Earlier this year, Microsoft launched Vista, the largest update to the Windows operating system since Windows 95. Simultaneously, the company introduced the newest version of its Office suite, which includes Microsoft Outlook 2007. Although widely anticipated for its many new features and enhancements, Outlook 2007 now uses only the Microsoft Word HTML engine for composing and rendering e-mail messages, instead of also using the Internet Explorer engine previously employed for displaying HTML e-mail. The result is that Outlook 2007 no longer supports a variety of design techniques that are commonly used in HTML e-mails, affecting their creative interactivity and functionality. These include:
* No Flash or form functionality
* No animated GIFs
* No background imagery in HTML table tags or Cascading Style Sheets (CSS)
* No embedded style sheet support
These limitations greatly influence the way HTML e-mail campaigns need to be created going forward. By adhering to the following best practices, marketers not only will be able to develop e-mail messages for Outlook 2007, but also will ensure that their customers continue to have a high-quality, engaging experience using any HTML e-mail client.
1. Always include hosted links to render the e-mail and any forms in a Web browser. This will resolve any issues caused by the e-mail client’s HTML-rendering capacity by using the forgiving engine in Internet Explorer, Safari, Mozilla or other W3C standard browsers, and should be considered a requirement on all e-mails. Further, since search forms and polls often are the most active and popular links in an e-mail, ensure that any form in the HTML e-mail is accompanied by a link to try it online.
2. Make the first frame count. Ensure the first frame of any animated GIF includes and communicates the message or objective of the image, because this is the only frame that will be rendered in Outlook 2007.
3. Use inline font style attributes. As Web mail clients differ on embedded style-sheet support, it’s strongly recommended that e-mails be styled using inline font style attributes rather than Cascading Style Sheets (CSS). These inline styles will render fine in Outlook 2007 and should provide the most compatible and supported solution across all e-mail clients. The lack of support for embedded style sheets should have little impact aside from CSS positioning tactics, which should be avoided as a general HTML e-mail best practice.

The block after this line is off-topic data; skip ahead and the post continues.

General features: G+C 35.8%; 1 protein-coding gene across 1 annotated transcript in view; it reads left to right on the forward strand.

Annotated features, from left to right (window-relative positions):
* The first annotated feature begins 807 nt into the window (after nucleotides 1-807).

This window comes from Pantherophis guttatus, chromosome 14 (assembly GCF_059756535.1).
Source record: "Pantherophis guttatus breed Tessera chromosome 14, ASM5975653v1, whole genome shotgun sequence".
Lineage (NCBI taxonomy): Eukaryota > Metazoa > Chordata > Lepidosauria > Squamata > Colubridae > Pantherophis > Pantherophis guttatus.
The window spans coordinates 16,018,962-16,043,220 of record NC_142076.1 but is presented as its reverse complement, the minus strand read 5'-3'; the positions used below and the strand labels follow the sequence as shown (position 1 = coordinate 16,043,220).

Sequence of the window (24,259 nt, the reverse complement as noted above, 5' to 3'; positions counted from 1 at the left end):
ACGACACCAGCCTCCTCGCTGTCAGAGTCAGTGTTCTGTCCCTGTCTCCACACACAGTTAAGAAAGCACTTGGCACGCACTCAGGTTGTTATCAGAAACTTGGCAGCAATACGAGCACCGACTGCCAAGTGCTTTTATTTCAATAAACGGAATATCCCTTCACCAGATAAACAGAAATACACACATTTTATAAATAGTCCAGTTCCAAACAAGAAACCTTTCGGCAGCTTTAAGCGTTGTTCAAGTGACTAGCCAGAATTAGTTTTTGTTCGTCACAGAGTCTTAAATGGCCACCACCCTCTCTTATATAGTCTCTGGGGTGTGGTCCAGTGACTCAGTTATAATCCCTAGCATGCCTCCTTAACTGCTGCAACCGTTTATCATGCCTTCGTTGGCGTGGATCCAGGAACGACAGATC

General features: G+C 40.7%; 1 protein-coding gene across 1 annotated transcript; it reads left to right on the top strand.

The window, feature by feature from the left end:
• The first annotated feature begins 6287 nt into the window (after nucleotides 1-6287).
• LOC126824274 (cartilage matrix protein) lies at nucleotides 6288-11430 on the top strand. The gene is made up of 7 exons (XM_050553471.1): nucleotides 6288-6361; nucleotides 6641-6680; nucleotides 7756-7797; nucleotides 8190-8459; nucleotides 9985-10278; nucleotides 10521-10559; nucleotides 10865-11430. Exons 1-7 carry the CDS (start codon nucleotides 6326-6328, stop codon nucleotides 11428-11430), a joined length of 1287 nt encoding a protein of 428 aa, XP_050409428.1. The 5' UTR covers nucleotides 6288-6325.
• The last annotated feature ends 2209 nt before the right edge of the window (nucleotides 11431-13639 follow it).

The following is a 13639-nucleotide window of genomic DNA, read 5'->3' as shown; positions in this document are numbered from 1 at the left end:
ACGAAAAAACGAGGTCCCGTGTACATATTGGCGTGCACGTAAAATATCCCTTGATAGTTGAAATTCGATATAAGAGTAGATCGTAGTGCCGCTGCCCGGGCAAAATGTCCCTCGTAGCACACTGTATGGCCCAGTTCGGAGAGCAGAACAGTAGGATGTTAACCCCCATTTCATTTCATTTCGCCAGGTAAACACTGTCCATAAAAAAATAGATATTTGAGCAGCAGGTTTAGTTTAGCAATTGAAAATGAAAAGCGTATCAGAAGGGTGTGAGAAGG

4. Be “graceful” with e-mail creative. By disabling all images as a default setting and ignoring background images set in tables and CSS, Outlook 2007 has created a real challenge for HTML e-mail designers. Ensuring that e-mail design degrades gracefully will keep the message intact. Use “alt” attributes to provide text behind the disabled images to communicate the images’ intended message and provide an accessible experience for visually impaired users with talking Web browsers. Set “height” and “width” attributes on all images to maintain the e-mail’s structure (with the added benefit of loading enabled images faster), and allow space for the “alt” text to appear. Finally, for Outlook 2007, make sure the e-mail’s call to action is prominently placed outside of any possibly disabled background images.
5. Test extensively across all e-mail clients. Use a service, such as those available from Return Path or Pivotal Veracity, to see how e-mail messages will display on all clients. Microsoft also offers a utility (http://tinyurl.com/yh58z3 ) specifically for testing Outlook 2007 e-mails. Not only will any layout problems be resolved, but marketers also will see what happens “above the fold.”
6. Educate customers and prospects. Inform them about e-mail rendering challenges in Outlook 2007. And since white-listed domains will enable images in Outlook 2007, explain how to white-list, add-to-address book, enable images, etc. Make this information stand out in your e-mail communications.
John Doub is director of technical services at e-Dialog, a provider of e-mail and database marketing solutions with headquarters in Lexington, Mass. He can be reached at (781) 863-8117.